Psychiatric and behavioral correlates of factitious blindness

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In factitious disorder, an individual feigns, exaggerates, or actually self-induces physical or psychiatric illness to achieve ends such as mobilizing care and concern, ventilating aggression, diminishing guilty feelings, or gratifying dependency wishes. We present 2 new cases of factitious binocular blindness, which has rarely been reported but readily illustrates the dramatic range of factitious illness behaviors. Psychiatric and behavioral correlates culled from these cases include extravagant claims about the impairment and ludicrous claims for nonvisual sensory abilities. These patients typically refuse psychiatric care, but earlier detection can help abort the illness deceptions and forestall iatrogenic complications.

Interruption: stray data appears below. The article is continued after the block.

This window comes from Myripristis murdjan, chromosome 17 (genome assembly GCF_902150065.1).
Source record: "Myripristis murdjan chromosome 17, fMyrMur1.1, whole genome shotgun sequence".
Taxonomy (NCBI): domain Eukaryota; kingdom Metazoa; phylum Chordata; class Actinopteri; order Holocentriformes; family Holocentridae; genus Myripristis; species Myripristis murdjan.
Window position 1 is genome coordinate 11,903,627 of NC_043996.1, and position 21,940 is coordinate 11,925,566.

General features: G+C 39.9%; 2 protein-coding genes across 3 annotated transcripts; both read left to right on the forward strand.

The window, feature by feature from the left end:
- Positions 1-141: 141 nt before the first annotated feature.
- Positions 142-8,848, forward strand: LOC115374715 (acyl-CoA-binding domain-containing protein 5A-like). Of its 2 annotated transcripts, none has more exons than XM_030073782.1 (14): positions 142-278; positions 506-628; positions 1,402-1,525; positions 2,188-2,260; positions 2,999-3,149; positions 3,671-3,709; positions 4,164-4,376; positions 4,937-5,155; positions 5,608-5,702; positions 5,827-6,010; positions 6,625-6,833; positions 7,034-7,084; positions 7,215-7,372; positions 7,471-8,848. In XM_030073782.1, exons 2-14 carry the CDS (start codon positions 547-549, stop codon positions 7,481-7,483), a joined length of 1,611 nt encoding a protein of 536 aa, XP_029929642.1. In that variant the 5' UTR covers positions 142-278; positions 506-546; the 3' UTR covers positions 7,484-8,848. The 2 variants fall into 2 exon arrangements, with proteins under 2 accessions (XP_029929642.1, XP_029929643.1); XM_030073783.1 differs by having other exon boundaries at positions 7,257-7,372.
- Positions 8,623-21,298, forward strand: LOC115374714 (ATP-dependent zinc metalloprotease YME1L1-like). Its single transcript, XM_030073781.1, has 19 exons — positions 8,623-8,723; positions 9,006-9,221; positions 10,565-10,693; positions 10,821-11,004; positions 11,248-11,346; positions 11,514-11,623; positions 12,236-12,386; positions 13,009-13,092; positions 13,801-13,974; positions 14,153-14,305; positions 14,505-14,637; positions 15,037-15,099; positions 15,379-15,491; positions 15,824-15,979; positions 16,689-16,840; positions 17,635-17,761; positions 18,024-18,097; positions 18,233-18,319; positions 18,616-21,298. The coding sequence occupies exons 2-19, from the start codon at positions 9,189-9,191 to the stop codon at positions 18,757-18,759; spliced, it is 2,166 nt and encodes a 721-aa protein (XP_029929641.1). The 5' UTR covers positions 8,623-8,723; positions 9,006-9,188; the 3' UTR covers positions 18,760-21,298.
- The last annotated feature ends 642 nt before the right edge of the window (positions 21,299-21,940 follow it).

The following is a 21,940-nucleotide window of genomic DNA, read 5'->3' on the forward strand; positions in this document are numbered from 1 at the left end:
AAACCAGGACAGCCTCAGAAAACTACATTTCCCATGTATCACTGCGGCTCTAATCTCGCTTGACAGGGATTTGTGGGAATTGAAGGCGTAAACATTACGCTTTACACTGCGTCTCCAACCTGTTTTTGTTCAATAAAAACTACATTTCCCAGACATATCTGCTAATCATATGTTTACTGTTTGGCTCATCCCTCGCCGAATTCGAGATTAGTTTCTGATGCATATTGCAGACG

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Comprehensive Psychiatry,



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